Happy new year to all of our BRAIN_blog readers! To usher in the new year we have some news: 1) a new database access page @ TheBRAIN, 2) a new search tool that provides answers instead of only links, 3) a new Google feature and 4) useful e-resources about the tsunami.
1) new database entry point @ TheBRAIN
After comprehensive studies with our users, we have made some navigational changes to our database pages, specifically the entry page. Take a look and tell us what you think. In case you haven’t heard, the databases are terrific sources for current and authoritative information and contain articles from popular magazines and scholarly journals, electronic books, and more.
2) New Search Tool Provides Answers (not just links!)
To be honest, Answers.com is not really new as it used to be called GuruNET. However the news is that it is now free! (It used to be subscription-based.) Type in a search and instead of getting a list of links you get actual answers provided by encyclopedias (the reputable Columbia Encyclopedia), dictionaries (the authoritative American Heritage) and other sources! For example, I typed in Howard Hughes and was presented with encyclopedia entries, photos, a longer article and links to further information! (All sources are noted.) In case you can�t tell by all of the exclamation marks, this is really exciting!! In addition, a free lookup tool is available for download to your desktop from the Answers.com web site. �1 Click Answers� is a desktop tool that allows you to either type a search term into an �answer bar� that docks on the side of your screen or simply click on a word (in Word, your browser or any other program), press ALT and Answers.com will provide information about that term! Don�t just take my word for it; check out for yourself why this new tool is truly amazing!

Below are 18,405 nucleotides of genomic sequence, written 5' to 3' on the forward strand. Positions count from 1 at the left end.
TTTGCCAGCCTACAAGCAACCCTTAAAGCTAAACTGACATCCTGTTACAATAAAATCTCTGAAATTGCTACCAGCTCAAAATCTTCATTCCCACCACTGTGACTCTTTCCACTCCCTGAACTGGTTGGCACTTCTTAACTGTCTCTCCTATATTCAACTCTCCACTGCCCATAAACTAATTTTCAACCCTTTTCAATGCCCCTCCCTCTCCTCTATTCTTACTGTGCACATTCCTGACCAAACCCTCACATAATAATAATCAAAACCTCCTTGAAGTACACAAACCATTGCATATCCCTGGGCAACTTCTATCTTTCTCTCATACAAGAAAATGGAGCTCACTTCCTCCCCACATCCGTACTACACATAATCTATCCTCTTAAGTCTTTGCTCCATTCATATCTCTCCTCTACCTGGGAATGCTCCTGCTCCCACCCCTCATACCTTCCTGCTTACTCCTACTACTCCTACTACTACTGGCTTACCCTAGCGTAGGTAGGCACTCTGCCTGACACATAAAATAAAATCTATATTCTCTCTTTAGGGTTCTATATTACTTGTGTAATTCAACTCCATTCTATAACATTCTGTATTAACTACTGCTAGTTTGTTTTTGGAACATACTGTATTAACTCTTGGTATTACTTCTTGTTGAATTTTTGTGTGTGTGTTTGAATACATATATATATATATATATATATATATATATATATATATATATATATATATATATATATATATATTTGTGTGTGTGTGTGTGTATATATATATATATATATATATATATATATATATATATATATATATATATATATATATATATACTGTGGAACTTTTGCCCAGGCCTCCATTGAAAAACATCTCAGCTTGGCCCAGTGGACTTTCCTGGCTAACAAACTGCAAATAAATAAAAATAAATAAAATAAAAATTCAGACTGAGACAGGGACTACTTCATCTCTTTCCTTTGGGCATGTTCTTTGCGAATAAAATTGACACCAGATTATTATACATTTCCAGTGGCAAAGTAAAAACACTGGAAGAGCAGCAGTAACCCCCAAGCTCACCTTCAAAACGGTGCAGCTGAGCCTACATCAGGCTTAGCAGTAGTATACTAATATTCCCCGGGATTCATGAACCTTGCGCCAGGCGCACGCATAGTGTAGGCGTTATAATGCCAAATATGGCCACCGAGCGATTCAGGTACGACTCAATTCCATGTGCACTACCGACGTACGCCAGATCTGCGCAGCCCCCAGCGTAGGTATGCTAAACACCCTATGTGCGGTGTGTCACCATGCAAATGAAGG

3) New Google Tool: Google Suggest
Type your search term into Google Suggest and watch as the suggestions appear! Still in beta, Google Suggest is a tool that suggests search terms for you based on what you type into the search box. For example, I was trying to think of the other relief agency that has a name similar to Red Cross. I typed in “red c” and a list of suggestions appeared. From here I could see Red Crescent and selected it from the list. From here I continued my search as I would in regular Google. Cool!
4) Tsunami resources
A couple of useful resources on the web about the devastating tsunami disaster: Edmonton Public Library has an excellent collection of sites on where to send donations, the government response, news sources, and even information on Canadian adoption of tsunami orphans. The Global Health Disaster Network offers an online �Supercourse� on tsunamis. SuperCourse has 18,000 faculty (6 of which are Nobel Prize winners) from 151 countries. There are over 2000 quality lectures created just-in-time on global health issues with the mission being to provide top-quality information to reduce fear and save lives. Information on the Canadian government response can be found here and here.